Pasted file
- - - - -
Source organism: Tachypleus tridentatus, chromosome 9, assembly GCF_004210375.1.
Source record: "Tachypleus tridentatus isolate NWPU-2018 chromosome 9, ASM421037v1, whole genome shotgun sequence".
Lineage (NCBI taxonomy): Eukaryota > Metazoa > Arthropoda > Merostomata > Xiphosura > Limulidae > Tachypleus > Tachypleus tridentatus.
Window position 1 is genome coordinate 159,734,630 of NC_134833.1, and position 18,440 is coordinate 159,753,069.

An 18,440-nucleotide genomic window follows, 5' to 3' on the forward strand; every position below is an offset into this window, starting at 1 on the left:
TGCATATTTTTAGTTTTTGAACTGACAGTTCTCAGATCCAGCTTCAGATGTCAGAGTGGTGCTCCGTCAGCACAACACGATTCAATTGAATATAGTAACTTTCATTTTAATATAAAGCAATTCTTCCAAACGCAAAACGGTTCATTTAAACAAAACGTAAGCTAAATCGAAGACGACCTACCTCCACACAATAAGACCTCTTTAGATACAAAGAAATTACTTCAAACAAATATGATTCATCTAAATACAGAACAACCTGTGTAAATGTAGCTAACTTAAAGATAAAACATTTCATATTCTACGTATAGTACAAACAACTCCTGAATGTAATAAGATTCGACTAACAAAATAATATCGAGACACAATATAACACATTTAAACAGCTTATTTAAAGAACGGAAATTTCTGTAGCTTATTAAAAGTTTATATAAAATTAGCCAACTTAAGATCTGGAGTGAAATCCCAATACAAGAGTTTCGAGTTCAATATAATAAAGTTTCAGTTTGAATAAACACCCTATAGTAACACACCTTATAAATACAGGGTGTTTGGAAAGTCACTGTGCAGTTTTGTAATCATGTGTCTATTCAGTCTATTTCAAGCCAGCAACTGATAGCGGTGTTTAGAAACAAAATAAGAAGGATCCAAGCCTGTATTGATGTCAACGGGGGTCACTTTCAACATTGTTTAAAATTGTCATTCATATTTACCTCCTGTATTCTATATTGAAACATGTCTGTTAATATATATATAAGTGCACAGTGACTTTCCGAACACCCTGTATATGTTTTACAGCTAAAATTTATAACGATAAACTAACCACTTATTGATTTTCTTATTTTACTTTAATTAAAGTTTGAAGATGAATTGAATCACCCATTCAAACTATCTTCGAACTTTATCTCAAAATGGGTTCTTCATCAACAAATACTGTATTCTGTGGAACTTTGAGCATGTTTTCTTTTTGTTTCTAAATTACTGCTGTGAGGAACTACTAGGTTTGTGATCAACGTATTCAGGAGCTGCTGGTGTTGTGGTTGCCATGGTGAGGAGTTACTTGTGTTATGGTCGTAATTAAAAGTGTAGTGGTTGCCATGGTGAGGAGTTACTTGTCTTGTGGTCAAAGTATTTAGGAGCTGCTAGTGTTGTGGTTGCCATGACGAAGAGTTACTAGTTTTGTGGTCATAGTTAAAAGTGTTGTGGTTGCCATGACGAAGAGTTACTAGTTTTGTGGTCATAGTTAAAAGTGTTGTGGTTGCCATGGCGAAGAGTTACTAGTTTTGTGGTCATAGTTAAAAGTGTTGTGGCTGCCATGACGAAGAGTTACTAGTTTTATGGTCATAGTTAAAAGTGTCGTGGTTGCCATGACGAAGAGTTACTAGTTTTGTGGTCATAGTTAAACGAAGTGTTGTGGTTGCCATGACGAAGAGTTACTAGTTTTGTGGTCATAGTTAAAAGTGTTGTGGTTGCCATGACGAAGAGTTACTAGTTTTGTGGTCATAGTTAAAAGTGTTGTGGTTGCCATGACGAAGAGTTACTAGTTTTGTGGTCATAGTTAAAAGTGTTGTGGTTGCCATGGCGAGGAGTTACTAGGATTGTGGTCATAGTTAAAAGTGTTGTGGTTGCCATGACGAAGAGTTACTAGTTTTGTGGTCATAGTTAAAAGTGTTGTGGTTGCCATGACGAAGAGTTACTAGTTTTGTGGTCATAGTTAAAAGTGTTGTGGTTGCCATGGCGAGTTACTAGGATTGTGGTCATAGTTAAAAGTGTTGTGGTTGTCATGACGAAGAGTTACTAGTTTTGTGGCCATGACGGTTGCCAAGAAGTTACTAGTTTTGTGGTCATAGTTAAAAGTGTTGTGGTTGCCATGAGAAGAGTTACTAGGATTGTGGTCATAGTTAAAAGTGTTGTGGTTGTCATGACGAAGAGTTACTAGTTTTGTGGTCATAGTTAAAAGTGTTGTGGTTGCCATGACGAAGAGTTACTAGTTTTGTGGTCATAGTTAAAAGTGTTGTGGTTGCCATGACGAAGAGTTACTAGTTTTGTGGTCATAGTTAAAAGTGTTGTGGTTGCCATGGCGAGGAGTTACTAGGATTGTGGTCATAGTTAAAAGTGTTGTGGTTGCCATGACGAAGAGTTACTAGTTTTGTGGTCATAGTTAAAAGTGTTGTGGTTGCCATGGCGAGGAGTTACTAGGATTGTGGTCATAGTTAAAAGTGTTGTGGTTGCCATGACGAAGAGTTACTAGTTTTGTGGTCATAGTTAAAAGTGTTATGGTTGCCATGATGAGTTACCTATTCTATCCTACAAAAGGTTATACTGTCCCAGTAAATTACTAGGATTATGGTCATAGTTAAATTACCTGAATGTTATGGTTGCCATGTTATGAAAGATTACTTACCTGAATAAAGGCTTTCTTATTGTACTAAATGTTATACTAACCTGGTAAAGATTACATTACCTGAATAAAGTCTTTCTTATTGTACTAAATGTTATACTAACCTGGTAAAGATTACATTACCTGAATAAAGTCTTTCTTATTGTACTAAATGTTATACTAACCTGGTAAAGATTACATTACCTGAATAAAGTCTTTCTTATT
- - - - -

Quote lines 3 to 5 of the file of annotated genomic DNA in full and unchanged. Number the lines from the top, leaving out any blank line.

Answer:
Lineage (NCBI taxonomy): Eukaryota > Metazoa > Arthropoda > Merostomata > Xiphosura > Limulidae > Tachypleus > Tachypleus tridentatus.
Window position 1 is genome coordinate 159,734,630 of NC_134833.1, and position 18,440 is coordinate 159,753,069.

An 18,440-nucleotide genomic window follows, 5' to 3' on the forward strand; every position below is an offset into this window, starting at 1 on the left: